It says his remarks have spoiled the atmosphere ahead of a key summit between the Chinese and US presidents later this week.

"The military redeployment is a self-deceiving and misguiding effort to check and balance China. This is also an embodiment of the fact that the US is nearly exhausted when it comes to dealing with China's rise," it says.

China Daily also criticises Mr Hagel's "unwarranted accusations" on Chinese state-backed cyber-attacks.

"Compared with China's consistency, the US is sending a mixed, and even confusing, message... The US defence chief should be told that such unconfirmed allegations neither help solve the issue, nor help build strategic mutual trust between the two countries," it says.

In Global Times, Han Xudong, a professor at the National Defence University, says "Western" media "hype about China's growing military power and the US' military redeployments serves multiple ulterior motives including helping the US to export more arms as well as build a US-led security system in Asia-Pacific.

(...) [article here]

Sunday, 2 June 2013


The Guardian


Julie Pace (AP)

The Guardian, June 2, 2013

AP White House Correspondent= WASHINGTON (AP) — President Barack Obama will be looking for signs from China's leader at their upcoming meeting that Beijing is ready to address its reported high-tech spying, which the White House sees as a top threat to the U.S. economy and national security.

The talks between Obama and Chinese President Xi Jinping will be followed by a July meeting between U.S. and Chinese officials focusing on cyberespionage, along with other strategic and economic issues. Secretary of State John Kerry announced the U.S.-China meetings when he visited Beijing in April.

The summit Friday and Saturday at a California estate also is aimed at establishing personal ties between Obama and Xi as relations between the two global powers grow increasingly complex.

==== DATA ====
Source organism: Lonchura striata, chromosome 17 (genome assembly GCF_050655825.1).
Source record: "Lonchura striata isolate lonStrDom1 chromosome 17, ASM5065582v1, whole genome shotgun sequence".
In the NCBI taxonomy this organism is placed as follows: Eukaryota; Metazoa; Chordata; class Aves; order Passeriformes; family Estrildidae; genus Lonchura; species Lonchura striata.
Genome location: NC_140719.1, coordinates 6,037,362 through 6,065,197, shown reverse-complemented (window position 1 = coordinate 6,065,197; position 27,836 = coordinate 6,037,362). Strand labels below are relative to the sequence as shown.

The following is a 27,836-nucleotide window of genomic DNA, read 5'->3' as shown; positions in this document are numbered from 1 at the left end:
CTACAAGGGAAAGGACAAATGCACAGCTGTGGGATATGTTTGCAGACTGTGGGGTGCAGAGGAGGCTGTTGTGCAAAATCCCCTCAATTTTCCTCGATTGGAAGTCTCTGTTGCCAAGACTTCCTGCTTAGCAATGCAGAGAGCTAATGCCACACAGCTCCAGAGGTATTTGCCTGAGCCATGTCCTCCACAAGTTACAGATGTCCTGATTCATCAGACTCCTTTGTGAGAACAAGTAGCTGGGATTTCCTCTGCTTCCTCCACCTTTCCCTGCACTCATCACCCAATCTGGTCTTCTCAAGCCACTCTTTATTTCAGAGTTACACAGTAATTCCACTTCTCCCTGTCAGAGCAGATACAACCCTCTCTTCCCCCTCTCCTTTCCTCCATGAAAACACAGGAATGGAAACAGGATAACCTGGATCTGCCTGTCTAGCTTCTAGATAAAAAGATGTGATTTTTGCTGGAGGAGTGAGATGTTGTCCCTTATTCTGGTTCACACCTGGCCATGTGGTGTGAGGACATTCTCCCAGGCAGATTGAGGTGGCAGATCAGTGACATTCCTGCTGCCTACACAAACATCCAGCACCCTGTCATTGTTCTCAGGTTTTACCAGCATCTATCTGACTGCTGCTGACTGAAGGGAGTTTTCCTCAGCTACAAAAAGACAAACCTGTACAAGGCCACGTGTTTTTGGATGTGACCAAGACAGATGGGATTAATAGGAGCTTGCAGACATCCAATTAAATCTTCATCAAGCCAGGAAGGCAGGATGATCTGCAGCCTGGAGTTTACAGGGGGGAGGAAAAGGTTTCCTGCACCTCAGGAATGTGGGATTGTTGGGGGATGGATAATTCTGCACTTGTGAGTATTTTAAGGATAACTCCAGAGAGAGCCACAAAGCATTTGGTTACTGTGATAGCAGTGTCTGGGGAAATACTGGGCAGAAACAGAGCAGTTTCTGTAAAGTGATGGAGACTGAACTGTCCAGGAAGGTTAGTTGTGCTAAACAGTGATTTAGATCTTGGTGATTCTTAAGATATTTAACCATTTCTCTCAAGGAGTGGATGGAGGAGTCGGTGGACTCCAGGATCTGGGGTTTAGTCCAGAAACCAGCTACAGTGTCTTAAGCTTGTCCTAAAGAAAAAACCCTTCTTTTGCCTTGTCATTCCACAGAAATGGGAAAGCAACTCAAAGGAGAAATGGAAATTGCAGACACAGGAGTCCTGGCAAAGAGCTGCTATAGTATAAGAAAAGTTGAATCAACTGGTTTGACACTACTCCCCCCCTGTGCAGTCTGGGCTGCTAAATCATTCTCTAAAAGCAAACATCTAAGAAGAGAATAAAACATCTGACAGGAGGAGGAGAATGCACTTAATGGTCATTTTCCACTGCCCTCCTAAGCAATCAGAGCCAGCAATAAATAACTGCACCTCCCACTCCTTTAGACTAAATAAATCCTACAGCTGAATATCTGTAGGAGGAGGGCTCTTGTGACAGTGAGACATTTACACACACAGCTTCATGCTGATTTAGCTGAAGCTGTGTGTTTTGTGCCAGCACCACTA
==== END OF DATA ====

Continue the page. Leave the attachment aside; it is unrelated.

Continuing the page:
Obama needs Xi's help in stemming nuclear threats from North Korea and Iran, combating the violence in Syria, and continuing the U.S. economic recovery.

(...) [article here]

Saturday, 1 June 2013


The Washington Post


Ernesto Londono

The Washington Post, June 1, 2013

SINGAPORE — Secretary of Defense Chuck Hagel took China to task for alleged cyber espionage on Saturday, drawing a sharp response from a Chinese general who questioned whether America’s growing military presence in Asia is anything more than an affront to Beijing’s rise.

Delivering the keynote speech at the Shangri-La Security Dialogue, Hagel said the U.S. is “clear-eyed about the challenges in cyber,” and echoed past administration assertions that the “growing threat of cyber intrusions,” targeting U.S. government and industry portals “appear to be tied to the Chinese government and military.”

It was the latest public charge from the Obama administration, which has concluded that calling out China publicly could curb what U.S. officials call a brazen and sophisticated quest for American secrets stored online.

“We are determined to work more vigorously with China and other partners to establish international norms of responsible behavior in cyberspace,” Hagel said in a conference hall packed with Asian military officials.

China has denied Washington’s accusations, most pointedly last week, when it said it did not need to steal American military hardware blueprints because it was more than capable of producing its own.

(...) [article here]